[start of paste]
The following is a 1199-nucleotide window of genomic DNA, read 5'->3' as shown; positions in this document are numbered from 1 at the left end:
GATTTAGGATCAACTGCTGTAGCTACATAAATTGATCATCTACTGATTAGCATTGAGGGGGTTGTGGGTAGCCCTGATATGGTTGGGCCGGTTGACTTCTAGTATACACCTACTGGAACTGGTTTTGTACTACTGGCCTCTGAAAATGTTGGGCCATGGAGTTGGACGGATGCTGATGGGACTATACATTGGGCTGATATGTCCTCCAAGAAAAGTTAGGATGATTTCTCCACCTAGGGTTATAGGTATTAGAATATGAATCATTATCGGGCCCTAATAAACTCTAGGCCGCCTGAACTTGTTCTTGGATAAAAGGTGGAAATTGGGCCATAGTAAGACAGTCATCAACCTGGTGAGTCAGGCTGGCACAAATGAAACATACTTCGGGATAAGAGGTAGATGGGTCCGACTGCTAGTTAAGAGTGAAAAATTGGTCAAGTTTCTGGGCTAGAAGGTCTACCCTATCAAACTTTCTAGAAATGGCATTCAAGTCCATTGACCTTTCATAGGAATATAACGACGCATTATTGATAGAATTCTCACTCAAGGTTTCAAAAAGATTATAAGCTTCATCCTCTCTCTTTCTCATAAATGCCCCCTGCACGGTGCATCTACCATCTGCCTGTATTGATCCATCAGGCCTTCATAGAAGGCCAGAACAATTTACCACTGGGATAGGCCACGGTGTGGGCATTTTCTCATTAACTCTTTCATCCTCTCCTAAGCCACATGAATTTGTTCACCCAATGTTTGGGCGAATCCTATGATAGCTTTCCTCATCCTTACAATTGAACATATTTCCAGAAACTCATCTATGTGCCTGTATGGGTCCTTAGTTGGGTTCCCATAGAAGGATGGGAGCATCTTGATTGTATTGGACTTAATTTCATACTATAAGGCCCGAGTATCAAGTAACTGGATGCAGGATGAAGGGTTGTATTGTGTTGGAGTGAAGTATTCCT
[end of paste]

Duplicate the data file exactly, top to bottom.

The following is a 1199-nucleotide window of genomic DNA, read 5'->3' as shown; positions in this document are numbered from 1 at the left end:
GATTTAGGATCAACTGCTGTAGCTACATAAATTGATCATCTACTGATTAGCATTGAGGGGGTTGTGGGTAGCCCTGATATGGTTGGGCCGGTTGACTTCTAGTATACACCTACTGGAACTGGTTTTGTACTACTGGCCTCTGAAAATGTTGGGCCATGGAGTTGGACGGATGCTGATGGGACTATACATTGGGCTGATATGTCCTCCAAGAAAAGTTAGGATGATTTCTCCACCTAGGGTTATAGGTATTAGAATATGAATCATTATCGGGCCCTAATAAACTCTAGGCCGCCTGAACTTGTTCTTGGATAAAAGGTGGAAATTGGGCCATAGTAAGACAGTCATCAACCTGGTGAGTCAGGCTGGCACAAATGAAACATACTTCGGGATAAGAGGTAGATGGGTCCGACTGCTAGTTAAGAGTGAAAAATTGGTCAAGTTTCTGGGCTAGAAGGTCTACCCTATCAAACTTTCTAGAAATGGCATTCAAGTCCATTGACCTTTCATAGGAATATAACGACGCATTATTGATAGAATTCTCACTCAAGGTTTCAAAAAGATTATAAGCTTCATCCTCTCTCTTTCTCATAAATGCCCCCTGCACGGTGCATCTACCATCTGCCTGTATTGATCCATCAGGCCTTCATAGAAGGCCAGAACAATTTACCACTGGGATAGGCCACGGTGTGGGCATTTTCTCATTAACTCTTTCATCCTCTCCTAAGCCACATGAATTTGTTCACCCAATGTTTGGGCGAATCCTATGATAGCTTTCCTCATCCTTACAATTGAACATATTTCCAGAAACTCATCTATGTGCCTGTATGGGTCCTTAGTTGGGTTCCCATAGAAGGATGGGAGCATCTTGATTGTATTGGACTTAATTTCATACTATAAGGCCCGAGTATCAAGTAACTGGATGCAGGATGAAGGGTTGTATTGTGTTGGAGTGAAGTATTCCT